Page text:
The purpose of the experiment was to isolate plasmid DNA, followed by restriction digestion using restriction endonucleases and then visualizing the digested fragments after subjecting to gel electrophoresis. Plasmid DNA (pSP72 DNA) was isolated from Escherichia coli KAM32 (E.coli) cultures using the QIA prep miniprep kit and then subjected to restriction digestion by EcoRI and HindIII. The restriction digested DNA was then loaded into the wells of 0.7% agarose gel and subjected to electrophoresis. It can be concluded from our results that our plasmid DNA isolation was successful and the restriction digestion results were partially in agreement with our hypothesis.
Restriction enzymes cut DNA at certain sites to create multiple DNA fragments. Restriction enzyme HindIII has known DNA fragment lengths and recognition sites when digesting lambda DNA, while the lambda DNA recognition site for restriction enzyme XhoI is unknown. The goal of this study is to determine the lambda recognition site of XhoI by comparing a HindIII digest and a HindIII and XhoI double digest on an electrophoresis gel. The HindIII digest had a band at 9.4 kb, but this band was not visible in the double digest, therefore we concluded the recognition site for XhoI was around 9.4kb. There were also two additional DNA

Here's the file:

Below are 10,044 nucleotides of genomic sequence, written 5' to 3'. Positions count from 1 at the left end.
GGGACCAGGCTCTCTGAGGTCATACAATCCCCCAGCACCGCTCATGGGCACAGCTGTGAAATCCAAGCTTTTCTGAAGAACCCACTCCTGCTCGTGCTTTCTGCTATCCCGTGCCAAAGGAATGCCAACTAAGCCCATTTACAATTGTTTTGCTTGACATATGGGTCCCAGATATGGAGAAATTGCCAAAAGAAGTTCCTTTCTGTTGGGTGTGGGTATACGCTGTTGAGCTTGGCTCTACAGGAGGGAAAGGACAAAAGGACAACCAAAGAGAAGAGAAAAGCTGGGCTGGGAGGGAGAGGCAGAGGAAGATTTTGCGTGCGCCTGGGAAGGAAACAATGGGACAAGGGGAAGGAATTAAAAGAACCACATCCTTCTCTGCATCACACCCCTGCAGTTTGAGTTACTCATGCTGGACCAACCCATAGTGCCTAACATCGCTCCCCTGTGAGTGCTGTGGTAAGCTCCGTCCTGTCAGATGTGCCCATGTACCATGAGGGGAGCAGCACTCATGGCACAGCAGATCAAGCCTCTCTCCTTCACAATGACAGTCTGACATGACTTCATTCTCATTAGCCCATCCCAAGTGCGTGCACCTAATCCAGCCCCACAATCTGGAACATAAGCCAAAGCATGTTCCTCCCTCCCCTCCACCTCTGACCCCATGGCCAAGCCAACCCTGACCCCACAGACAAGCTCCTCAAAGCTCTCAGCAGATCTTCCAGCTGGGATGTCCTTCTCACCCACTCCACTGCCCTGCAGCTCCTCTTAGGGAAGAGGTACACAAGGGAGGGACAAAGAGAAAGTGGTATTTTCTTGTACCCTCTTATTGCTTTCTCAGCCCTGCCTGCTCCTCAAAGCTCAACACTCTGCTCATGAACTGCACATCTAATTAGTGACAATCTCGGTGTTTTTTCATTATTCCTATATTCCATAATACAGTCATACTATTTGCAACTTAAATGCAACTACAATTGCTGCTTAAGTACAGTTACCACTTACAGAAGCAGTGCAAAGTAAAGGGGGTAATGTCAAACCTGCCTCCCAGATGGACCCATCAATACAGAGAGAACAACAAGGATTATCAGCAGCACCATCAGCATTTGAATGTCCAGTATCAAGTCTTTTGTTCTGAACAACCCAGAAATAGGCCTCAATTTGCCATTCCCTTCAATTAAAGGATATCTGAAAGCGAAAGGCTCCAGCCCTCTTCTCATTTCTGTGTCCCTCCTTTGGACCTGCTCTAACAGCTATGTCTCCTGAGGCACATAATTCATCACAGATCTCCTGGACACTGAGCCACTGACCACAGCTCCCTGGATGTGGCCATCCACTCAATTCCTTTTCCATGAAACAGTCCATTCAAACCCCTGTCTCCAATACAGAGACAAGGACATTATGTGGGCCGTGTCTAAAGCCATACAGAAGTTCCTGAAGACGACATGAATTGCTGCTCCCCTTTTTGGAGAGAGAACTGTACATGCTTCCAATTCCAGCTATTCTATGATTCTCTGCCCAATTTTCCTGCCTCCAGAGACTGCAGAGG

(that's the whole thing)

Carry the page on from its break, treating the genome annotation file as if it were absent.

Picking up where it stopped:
Analysis of DNA from practicals 1 and 2 using the technique of agarose gel electrophoresis and analysis of transfomed E. coli from practical 2 (part B)
Enzymes are applied to DNA to break it into smaller pieces which are called restriction endonucleases. These restriction endonucleases become
Bacterial transformation is the process of moving genes from a living thing to another with the help of a plasmid.The plasmid is able to help replicate the chromosomes by themselves; laboratories use these to aid in gene multiplication. Bacterial transformation is relevant in everyday lives due to the fact that almost all plasmids carry a bacterial origin of replication and an antibiotic resistance gene(“Addgene: Protocol - How to Do a Bacterial
Plasmid DNA with Restriction Digest: The purpose of restriction digest of plasmid DNA is to understand how each DNA plasmids was cut with the given restriction enzymes and perform gel electrophoresis to observe the samples. Nine restriction digests were created, containing three digests for each of the three plasmid DNAs identifying as recombinant, non-recombinant, and unknown. Out of the nine digests, six are actual digests and three are undigested controls. A master mix is created to add to each of the nine samples with its following stock ingredients: 10 ul of 2X Reaction Buffer, 1 ul of Nco1, X ul of sterile water (Single digest), 10 ul of 2X Reaction Buffer, 10 ul plasmid DNA, 1 ul Nco1, 1 ul of Not1, and X ul of sterile water (Double